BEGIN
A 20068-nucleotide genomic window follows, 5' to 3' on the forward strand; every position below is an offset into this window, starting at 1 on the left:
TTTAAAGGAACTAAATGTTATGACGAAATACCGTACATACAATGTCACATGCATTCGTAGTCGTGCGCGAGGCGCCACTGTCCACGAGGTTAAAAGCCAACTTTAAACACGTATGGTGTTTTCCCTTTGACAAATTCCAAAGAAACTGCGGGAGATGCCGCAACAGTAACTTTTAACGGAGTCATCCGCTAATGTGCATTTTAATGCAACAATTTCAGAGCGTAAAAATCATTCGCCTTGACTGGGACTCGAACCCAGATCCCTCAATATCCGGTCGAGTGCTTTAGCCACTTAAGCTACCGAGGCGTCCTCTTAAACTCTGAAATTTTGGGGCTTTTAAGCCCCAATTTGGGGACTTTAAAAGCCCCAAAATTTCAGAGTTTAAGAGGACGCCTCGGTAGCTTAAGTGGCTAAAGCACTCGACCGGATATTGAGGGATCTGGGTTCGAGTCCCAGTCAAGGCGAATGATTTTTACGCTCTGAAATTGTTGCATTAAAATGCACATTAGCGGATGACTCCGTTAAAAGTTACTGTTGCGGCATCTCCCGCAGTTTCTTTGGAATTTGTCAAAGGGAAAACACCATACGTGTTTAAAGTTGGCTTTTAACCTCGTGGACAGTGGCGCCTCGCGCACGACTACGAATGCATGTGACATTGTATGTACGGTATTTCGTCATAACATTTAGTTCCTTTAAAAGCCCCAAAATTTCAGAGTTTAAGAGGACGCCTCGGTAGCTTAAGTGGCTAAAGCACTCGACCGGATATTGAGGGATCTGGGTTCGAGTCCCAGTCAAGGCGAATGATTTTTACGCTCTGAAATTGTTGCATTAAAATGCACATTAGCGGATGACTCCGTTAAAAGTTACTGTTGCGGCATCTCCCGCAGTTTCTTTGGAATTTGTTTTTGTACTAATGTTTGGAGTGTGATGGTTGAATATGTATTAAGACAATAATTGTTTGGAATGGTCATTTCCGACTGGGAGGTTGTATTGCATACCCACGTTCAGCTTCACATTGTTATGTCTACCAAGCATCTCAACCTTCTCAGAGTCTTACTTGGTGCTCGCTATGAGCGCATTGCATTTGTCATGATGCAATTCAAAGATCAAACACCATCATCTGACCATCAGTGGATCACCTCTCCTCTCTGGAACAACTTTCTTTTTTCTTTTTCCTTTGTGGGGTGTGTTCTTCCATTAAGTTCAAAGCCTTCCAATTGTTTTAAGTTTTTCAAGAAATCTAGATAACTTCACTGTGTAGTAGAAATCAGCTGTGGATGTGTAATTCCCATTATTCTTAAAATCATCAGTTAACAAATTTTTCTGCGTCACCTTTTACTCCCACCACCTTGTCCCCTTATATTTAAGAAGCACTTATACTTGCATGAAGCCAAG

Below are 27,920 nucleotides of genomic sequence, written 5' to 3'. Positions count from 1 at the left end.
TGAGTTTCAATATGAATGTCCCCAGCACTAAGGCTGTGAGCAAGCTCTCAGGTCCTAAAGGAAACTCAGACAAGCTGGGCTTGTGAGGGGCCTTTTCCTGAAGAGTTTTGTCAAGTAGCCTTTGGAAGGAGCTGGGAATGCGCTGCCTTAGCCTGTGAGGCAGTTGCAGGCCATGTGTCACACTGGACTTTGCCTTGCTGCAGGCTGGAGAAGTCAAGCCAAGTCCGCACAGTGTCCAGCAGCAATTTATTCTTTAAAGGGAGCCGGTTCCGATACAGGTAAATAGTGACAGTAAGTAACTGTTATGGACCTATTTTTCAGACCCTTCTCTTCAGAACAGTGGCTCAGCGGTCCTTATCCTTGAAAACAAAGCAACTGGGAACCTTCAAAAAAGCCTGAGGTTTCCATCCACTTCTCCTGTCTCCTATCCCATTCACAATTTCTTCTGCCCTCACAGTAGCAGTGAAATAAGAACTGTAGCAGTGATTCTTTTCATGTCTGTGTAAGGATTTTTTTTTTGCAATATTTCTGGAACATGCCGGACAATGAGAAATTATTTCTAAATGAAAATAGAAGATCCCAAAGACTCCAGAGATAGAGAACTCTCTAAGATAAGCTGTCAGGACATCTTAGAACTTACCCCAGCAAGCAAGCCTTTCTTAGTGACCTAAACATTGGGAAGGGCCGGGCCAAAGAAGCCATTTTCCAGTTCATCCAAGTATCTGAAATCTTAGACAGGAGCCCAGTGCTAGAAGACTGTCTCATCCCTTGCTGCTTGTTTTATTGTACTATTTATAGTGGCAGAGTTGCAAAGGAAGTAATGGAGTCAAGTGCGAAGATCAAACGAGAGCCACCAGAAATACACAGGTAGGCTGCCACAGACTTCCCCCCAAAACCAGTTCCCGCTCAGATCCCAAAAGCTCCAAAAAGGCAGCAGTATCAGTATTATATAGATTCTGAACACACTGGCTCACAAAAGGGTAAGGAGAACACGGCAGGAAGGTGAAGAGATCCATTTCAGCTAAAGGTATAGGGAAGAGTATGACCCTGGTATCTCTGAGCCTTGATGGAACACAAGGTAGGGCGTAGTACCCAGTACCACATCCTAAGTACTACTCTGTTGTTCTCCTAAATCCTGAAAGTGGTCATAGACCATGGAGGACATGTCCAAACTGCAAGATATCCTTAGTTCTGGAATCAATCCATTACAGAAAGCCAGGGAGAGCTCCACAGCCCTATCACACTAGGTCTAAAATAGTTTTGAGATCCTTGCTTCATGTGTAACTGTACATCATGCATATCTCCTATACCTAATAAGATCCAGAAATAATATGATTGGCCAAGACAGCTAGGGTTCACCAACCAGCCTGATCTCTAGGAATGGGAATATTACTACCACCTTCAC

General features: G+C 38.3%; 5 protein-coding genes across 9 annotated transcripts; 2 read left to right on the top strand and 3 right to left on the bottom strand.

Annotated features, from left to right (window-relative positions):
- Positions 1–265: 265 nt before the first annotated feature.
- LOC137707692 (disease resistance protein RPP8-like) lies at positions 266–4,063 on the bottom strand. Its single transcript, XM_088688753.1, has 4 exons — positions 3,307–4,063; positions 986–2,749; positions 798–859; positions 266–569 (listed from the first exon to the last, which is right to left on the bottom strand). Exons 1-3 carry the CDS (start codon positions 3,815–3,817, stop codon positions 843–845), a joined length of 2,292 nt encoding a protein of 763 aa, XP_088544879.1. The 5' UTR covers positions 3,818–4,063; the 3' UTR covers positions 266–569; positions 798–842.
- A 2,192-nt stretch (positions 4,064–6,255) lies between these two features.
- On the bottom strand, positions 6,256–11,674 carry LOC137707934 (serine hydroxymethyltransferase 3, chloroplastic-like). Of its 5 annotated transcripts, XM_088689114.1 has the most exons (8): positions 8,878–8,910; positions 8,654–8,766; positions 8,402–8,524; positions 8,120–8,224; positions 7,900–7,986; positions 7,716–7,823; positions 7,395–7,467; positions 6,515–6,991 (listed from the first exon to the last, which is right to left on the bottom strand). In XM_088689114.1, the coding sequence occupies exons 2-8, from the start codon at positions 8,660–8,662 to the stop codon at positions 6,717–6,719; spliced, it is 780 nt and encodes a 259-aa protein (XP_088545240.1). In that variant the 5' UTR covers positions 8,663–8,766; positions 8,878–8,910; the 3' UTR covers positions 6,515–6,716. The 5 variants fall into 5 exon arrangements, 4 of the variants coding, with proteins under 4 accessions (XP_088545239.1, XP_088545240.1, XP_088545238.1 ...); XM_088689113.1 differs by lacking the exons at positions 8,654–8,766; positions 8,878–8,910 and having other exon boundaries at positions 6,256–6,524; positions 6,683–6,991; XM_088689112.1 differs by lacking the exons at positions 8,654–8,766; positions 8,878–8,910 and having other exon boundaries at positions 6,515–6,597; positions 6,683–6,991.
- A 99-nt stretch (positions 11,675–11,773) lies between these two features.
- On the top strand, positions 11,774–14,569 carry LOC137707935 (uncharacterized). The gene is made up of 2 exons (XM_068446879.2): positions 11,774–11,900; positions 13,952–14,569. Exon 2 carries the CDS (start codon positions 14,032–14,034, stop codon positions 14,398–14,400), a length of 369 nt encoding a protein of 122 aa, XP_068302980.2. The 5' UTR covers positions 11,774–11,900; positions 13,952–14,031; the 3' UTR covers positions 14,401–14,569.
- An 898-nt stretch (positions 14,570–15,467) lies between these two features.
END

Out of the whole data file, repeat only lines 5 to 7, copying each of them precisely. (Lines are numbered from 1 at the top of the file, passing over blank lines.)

General features: G+C 38.3%; 5 protein-coding genes across 9 annotated transcripts; 2 read left to right on the top strand and 3 right to left on the bottom strand.

Annotated features, from left to right (window-relative positions):
- Positions 1–265: 265 nt before the first annotated feature.